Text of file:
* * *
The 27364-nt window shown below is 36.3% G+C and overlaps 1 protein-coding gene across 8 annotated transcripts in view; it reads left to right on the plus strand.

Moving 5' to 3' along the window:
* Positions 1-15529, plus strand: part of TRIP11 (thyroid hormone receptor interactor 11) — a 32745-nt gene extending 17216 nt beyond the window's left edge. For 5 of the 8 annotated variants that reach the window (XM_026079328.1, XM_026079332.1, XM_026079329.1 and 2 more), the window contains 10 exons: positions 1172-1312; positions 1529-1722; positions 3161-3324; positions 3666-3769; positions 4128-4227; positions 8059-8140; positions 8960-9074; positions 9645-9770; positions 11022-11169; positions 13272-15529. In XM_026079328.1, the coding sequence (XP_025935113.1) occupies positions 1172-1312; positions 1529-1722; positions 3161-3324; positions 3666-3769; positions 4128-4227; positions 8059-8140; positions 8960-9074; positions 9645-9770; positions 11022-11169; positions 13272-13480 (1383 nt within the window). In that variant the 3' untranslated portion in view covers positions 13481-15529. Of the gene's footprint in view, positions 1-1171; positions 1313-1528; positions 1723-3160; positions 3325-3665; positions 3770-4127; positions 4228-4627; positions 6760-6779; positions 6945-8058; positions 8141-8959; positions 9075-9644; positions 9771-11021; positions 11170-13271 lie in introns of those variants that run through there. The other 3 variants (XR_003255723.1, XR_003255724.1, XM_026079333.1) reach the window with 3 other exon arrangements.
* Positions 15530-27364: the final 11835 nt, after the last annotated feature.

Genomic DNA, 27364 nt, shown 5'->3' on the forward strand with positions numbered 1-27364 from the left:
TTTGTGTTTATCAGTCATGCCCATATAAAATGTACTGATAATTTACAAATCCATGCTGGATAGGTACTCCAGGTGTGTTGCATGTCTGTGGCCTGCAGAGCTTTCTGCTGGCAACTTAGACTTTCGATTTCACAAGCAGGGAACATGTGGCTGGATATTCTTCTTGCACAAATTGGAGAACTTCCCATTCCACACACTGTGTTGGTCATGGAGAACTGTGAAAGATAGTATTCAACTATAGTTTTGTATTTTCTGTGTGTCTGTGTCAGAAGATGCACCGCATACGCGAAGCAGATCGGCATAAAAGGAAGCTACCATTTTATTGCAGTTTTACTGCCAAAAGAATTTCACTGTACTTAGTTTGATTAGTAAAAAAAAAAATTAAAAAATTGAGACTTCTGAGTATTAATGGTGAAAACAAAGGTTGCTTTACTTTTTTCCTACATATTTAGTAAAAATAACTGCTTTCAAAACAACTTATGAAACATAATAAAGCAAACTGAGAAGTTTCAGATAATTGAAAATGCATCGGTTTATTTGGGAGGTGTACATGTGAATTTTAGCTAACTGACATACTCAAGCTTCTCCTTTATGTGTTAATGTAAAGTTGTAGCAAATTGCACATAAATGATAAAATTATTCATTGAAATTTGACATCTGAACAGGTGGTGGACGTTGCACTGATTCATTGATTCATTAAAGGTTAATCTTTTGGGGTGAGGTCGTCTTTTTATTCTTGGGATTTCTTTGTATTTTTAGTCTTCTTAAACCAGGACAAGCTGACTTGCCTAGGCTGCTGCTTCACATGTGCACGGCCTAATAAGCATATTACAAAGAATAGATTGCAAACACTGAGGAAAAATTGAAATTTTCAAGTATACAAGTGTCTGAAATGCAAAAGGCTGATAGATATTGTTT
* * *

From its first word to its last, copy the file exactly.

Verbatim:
The 27364-nt window shown below is 36.3% G+C and overlaps 1 protein-coding gene across 8 annotated transcripts in view; it reads left to right on the plus strand.

Moving 5' to 3' along the window:
* Positions 1-15529, plus strand: part of TRIP11 (thyroid hormone receptor interactor 11) — a 32745-nt gene extending 17216 nt beyond the window's left edge. For 5 of the 8 annotated variants that reach the window (XM_026079328.1, XM_026079332.1, XM_026079329.1 and 2 more), the window contains 10 exons: positions 1172-1312; positions 1529-1722; positions 3161-3324; positions 3666-3769; positions 4128-4227; positions 8059-8140; positions 8960-9074; positions 9645-9770; positions 11022-11169; positions 13272-15529. In XM_026079328.1, the coding sequence (XP_025935113.1) occupies positions 1172-1312; positions 1529-1722; positions 3161-3324; positions 3666-3769; positions 4128-4227; positions 8059-8140; positions 8960-9074; positions 9645-9770; positions 11022-11169; positions 13272-13480 (1383 nt within the window). In that variant the 3' untranslated portion in view covers positions 13481-15529. Of the gene's footprint in view, positions 1-1171; positions 1313-1528; positions 1723-3160; positions 3325-3665; positions 3770-4127; positions 4228-4627; positions 6760-6779; positions 6945-8058; positions 8141-8959; positions 9075-9644; positions 9771-11021; positions 11170-13271 lie in introns of those variants that run through there. The other 3 variants (XR_003255723.1, XR_003255724.1, XM_026079333.1) reach the window with 3 other exon arrangements.
* Positions 15530-27364: the final 11835 nt, after the last annotated feature.

Genomic DNA, 27364 nt, shown 5'->3' on the forward strand with positions numbered 1-27364 from the left:
TTTGTGTTTATCAGTCATGCCCATATAAAATGTACTGATAATTTACAAATCCATGCTGGATAGGTACTCCAGGTGTGTTGCATGTCTGTGGCCTGCAGAGCTTTCTGCTGGCAACTTAGACTTTCGATTTCACAAGCAGGGAACATGTGGCTGGATATTCTTCTTGCACAAATTGGAGAACTTCCCATTCCACACACTGTGTTGGTCATGGAGAACTGTGAAAGATAGTATTCAACTATAGTTTTGTATTTTCTGTGTGTCTGTGTCAGAAGATGCACCGCATACGCGAAGCAGATCGGCATAAAAGGAAGCTACCATTTTATTGCAGTTTTACTGCCAAAAGAATTTCACTGTACTTAGTTTGATTAGTAAAAAAAAAAATTAAAAAATTGAGACTTCTGAGTATTAATGGTGAAAACAAAGGTTGCTTTACTTTTTTCCTACATATTTAGTAAAAATAACTGCTTTCAAAACAACTTATGAAACATAATAAAGCAAACTGAGAAGTTTCAGATAATTGAAAATGCATCGGTTTATTTGGGAGGTGTACATGTGAATTTTAGCTAACTGACATACTCAAGCTTCTCCTTTATGTGTTAATGTAAAGTTGTAGCAAATTGCACATAAATGATAAAATTATTCATTGAAATTTGACATCTGAACAGGTGGTGGACGTTGCACTGATTCATTGATTCATTAAAGGTTAATCTTTTGGGGTGAGGTCGTCTTTTTATTCTTGGGATTTCTTTGTATTTTTAGTCTTCTTAAACCAGGACAAGCTGACTTGCCTAGGCTGCTGCTTCACATGTGCACGGCCTAATAAGCATATTACAAAGAATAGATTGCAAACACTGAGGAAAAATTGAAATTTTCAAGTATACAAGTGTCTGAAATGCAAAAGGCTGATAGATATTGTTT